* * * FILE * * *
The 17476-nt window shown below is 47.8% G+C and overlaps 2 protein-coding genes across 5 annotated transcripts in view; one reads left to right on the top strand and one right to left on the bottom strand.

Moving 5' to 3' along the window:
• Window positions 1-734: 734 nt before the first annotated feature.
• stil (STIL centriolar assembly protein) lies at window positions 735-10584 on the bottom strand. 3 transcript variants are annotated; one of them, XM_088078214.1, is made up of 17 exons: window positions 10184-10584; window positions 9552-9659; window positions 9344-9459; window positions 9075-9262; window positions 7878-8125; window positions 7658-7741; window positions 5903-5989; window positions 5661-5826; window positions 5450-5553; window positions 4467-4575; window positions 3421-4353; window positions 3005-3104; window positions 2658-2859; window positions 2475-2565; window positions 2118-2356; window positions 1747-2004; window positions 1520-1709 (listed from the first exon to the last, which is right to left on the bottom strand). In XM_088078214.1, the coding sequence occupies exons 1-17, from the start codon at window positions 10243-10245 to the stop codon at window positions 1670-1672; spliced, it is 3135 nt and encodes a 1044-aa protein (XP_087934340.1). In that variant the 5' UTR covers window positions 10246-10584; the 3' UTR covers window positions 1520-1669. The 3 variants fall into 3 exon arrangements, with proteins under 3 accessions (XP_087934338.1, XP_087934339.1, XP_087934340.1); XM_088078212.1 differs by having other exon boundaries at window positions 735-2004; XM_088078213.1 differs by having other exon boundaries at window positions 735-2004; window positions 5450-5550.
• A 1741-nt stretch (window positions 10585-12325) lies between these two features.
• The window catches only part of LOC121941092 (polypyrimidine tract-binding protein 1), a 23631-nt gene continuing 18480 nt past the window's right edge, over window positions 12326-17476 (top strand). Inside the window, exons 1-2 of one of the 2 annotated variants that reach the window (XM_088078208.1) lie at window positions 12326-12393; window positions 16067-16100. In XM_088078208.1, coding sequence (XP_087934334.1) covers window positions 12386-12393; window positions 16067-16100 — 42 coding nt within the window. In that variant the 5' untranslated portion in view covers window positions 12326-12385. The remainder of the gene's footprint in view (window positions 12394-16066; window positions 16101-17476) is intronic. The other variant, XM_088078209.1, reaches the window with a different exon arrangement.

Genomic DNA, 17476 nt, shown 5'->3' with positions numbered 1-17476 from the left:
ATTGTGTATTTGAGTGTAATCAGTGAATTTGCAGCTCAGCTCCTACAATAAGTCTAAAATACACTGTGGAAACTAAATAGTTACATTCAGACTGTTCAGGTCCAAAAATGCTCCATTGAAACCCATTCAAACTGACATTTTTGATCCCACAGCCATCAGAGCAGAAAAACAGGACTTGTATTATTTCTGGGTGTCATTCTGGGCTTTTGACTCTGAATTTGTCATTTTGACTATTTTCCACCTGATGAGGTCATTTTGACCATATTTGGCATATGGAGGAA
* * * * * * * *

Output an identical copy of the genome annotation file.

The 17476-nt window shown below is 47.8% G+C and overlaps 2 protein-coding genes across 5 annotated transcripts in view; one reads left to right on the top strand and one right to left on the bottom strand.

Moving 5' to 3' along the window:
• Window positions 1-734: 734 nt before the first annotated feature.
• stil (STIL centriolar assembly protein) lies at window positions 735-10584 on the bottom strand. 3 transcript variants are annotated; one of them, XM_088078214.1, is made up of 17 exons: window positions 10184-10584; window positions 9552-9659; window positions 9344-9459; window positions 9075-9262; window positions 7878-8125; window positions 7658-7741; window positions 5903-5989; window positions 5661-5826; window positions 5450-5553; window positions 4467-4575; window positions 3421-4353; window positions 3005-3104; window positions 2658-2859; window positions 2475-2565; window positions 2118-2356; window positions 1747-2004; window positions 1520-1709 (listed from the first exon to the last, which is right to left on the bottom strand). In XM_088078214.1, the coding sequence occupies exons 1-17, from the start codon at window positions 10243-10245 to the stop codon at window positions 1670-1672; spliced, it is 3135 nt and encodes a 1044-aa protein (XP_087934340.1). In that variant the 5' UTR covers window positions 10246-10584; the 3' UTR covers window positions 1520-1669. The 3 variants fall into 3 exon arrangements, with proteins under 3 accessions (XP_087934338.1, XP_087934339.1, XP_087934340.1); XM_088078212.1 differs by having other exon boundaries at window positions 735-2004; XM_088078213.1 differs by having other exon boundaries at window positions 735-2004; window positions 5450-5550.
• A 1741-nt stretch (window positions 10585-12325) lies between these two features.
• The window catches only part of LOC121941092 (polypyrimidine tract-binding protein 1), a 23631-nt gene continuing 18480 nt past the window's right edge, over window positions 12326-17476 (top strand). Inside the window, exons 1-2 of one of the 2 annotated variants that reach the window (XM_088078208.1) lie at window positions 12326-12393; window positions 16067-16100. In XM_088078208.1, coding sequence (XP_087934334.1) covers window positions 12386-12393; window positions 16067-16100 — 42 coding nt within the window. In that variant the 5' untranslated portion in view covers window positions 12326-12385. The remainder of the gene's footprint in view (window positions 12394-16066; window positions 16101-17476) is intronic. The other variant, XM_088078209.1, reaches the window with a different exon arrangement.

Genomic DNA, 17476 nt, shown 5'->3' with positions numbered 1-17476 from the left:
ATTGTGTATTTGAGTGTAATCAGTGAATTTGCAGCTCAGCTCCTACAATAAGTCTAAAATACACTGTGGAAACTAAATAGTTACATTCAGACTGTTCAGGTCCAAAAATGCTCCATTGAAACCCATTCAAACTGACATTTTTGATCCCACAGCCATCAGAGCAGAAAAACAGGACTTGTATTATTTCTGGGTGTCATTCTGGGCTTTTGACTCTGAATTTGTCATTTTGACTATTTTCCACCTGATGAGGTCATTTTGACCATATTTGGCATATGGAGGAA